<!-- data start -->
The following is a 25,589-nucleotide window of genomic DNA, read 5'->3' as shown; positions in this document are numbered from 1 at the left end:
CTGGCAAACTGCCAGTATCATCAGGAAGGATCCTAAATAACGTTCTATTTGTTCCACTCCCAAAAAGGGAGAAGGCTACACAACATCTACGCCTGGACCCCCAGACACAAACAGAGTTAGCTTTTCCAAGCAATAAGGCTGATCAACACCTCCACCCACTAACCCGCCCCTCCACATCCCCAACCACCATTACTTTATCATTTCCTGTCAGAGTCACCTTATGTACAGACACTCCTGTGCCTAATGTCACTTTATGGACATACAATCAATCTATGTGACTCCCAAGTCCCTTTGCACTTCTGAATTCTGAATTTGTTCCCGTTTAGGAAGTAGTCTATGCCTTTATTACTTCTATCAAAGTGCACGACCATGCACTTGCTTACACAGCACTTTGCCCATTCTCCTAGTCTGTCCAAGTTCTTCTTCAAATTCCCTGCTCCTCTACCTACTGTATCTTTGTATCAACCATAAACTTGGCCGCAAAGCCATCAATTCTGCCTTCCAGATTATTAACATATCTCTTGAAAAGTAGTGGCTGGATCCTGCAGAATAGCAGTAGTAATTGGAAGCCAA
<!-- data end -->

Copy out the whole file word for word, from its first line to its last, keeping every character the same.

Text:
The following is a 25,589-nucleotide window of genomic DNA, read 5'->3' as shown; positions in this document are numbered from 1 at the left end:
CTGGCAAACTGCCAGTATCATCAGGAAGGATCCTAAATAACGTTCTATTTGTTCCACTCCCAAAAAGGGAGAAGGCTACACAACATCTACGCCTGGACCCCCAGACACAAACAGAGTTAGCTTTTCCAAGCAATAAGGCTGATCAACACCTCCACCCACTAACCCGCCCCTCCACATCCCCAACCACCATTACTTTATCATTTCCTGTCAGAGTCACCTTATGTACAGACACTCCTGTGCCTAATGTCACTTTATGGACATACAATCAATCTATGTGACTCCCAAGTCCCTTTGCACTTCTGAATTCTGAATTTGTTCCCGTTTAGGAAGTAGTCTATGCCTTTATTACTTCTATCAAAGTGCACGACCATGCACTTGCTTACACAGCACTTTGCCCATTCTCCTAGTCTGTCCAAGTTCTTCTTCAAATTCCCTGCTCCTCTACCTACTGTATCTTTGTATCAACCATAAACTTGGCCGCAAAGCCATCAATTCTGCCTTCCAGATTATTAACATATCTCTTGAAAAGTAGTGGCTGGATCCTGCAGAATAGCAGTAGTAATTGGAAGCCAA